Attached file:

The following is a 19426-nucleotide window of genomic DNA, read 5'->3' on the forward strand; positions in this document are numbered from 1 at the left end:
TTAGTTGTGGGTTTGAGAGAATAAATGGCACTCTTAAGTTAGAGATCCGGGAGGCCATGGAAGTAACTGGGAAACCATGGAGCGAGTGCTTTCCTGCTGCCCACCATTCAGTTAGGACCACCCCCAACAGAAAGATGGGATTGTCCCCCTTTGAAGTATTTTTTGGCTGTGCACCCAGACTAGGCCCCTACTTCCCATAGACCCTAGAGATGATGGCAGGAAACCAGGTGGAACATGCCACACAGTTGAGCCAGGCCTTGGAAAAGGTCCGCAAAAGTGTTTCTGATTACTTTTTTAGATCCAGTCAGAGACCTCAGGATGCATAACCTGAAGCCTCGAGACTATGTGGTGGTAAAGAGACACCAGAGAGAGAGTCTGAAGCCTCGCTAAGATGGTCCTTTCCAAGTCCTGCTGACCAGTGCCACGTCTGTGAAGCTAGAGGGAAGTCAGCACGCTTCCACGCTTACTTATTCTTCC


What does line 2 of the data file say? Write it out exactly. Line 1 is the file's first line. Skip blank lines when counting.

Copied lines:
TTAGTTGTGGGTTTGAGAGAATAAATGGCACTCTTAAGTTAGAGATCCGGGAGGCCATGGAAGTAACTGGGAAACCATGGAGCGAGTGCTTTCCTGCTGCCCACCATTCAGTTAGGACCACCCCCAACAGAAAGATGGGATTGTCCCCCTTTGAAGTATTTTTTGGCTGTGCACCCAGACTAGGCCCCTACTTCCCATAGACCCTAGAGATGATGGCAGGAAACCAGGTGGAACATGCCACACAGTTGAGCCAGGCCTTGGAAAAGGTCCGCAAAAGTGTTTCTGATTACTTTTTTAGATCCAGTCAGAGACCTCAGGATGCATAACCTGAAGCCTCGAGACTATGTGGTGGTAAAGAGACACCAGAGAGAGAGTCTGAAGCCTCGCTAAGATGGTCCTTTCCAAGTCCTGCTGACCAGTGCCACGTCTGTGAAGCTAGAGGGAAGTCAGCACGCTTCCACGCTTACTTATTCTTCC